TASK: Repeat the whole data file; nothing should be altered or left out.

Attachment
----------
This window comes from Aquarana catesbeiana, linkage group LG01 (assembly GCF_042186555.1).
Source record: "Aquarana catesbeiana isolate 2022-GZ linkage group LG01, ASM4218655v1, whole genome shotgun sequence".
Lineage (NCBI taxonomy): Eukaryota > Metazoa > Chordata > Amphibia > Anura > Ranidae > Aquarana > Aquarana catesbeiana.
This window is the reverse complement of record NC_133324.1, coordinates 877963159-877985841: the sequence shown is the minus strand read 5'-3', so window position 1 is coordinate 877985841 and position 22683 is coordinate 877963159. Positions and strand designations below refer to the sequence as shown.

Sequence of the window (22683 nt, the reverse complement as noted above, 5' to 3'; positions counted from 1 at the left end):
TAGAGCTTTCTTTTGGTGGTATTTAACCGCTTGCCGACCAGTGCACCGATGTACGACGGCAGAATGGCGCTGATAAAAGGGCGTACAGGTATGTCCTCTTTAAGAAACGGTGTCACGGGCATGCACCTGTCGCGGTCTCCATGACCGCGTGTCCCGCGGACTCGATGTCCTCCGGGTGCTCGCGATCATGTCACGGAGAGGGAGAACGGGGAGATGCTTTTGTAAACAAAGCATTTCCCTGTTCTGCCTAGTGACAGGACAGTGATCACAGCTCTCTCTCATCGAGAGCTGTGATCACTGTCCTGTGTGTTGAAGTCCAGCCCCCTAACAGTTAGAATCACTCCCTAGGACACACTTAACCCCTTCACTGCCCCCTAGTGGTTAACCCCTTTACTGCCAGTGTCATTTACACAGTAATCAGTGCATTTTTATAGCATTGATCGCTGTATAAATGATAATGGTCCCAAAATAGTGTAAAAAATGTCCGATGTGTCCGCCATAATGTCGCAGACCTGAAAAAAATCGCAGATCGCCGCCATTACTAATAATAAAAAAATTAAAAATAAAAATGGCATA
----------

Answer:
This window comes from Aquarana catesbeiana, linkage group LG01 (assembly GCF_042186555.1).
Source record: "Aquarana catesbeiana isolate 2022-GZ linkage group LG01, ASM4218655v1, whole genome shotgun sequence".
Lineage (NCBI taxonomy): Eukaryota > Metazoa > Chordata > Amphibia > Anura > Ranidae > Aquarana > Aquarana catesbeiana.
This window is the reverse complement of record NC_133324.1, coordinates 877963159-877985841: the sequence shown is the minus strand read 5'-3', so window position 1 is coordinate 877985841 and position 22683 is coordinate 877963159. Positions and strand designations below refer to the sequence as shown.

Sequence of the window (22683 nt, the reverse complement as noted above, 5' to 3'; positions counted from 1 at the left end):
TAGAGCTTTCTTTTGGTGGTATTTAACCGCTTGCCGACCAGTGCACCGATGTACGACGGCAGAATGGCGCTGATAAAAGGGCGTACAGGTATGTCCTCTTTAAGAAACGGTGTCACGGGCATGCACCTGTCGCGGTCTCCATGACCGCGTGTCCCGCGGACTCGATGTCCTCCGGGTGCTCGCGATCATGTCACGGAGAGGGAGAACGGGGAGATGCTTTTGTAAACAAAGCATTTCCCTGTTCTGCCTAGTGACAGGACAGTGATCACAGCTCTCTCTCATCGAGAGCTGTGATCACTGTCCTGTGTGTTGAAGTCCAGCCCCCTAACAGTTAGAATCACTCCCTAGGACACACTTAACCCCTTCACTGCCCCCTAGTGGTTAACCCCTTTACTGCCAGTGTCATTTACACAGTAATCAGTGCATTTTTATAGCATTGATCGCTGTATAAATGATAATGGTCCCAAAATAGTGTAAAAAATGTCCGATGTGTCCGCCATAATGTCGCAGACCTGAAAAAAATCGCAGATCGCCGCCATTACTAATAATAAAAAAATTAAAAATAAAAATGGCATA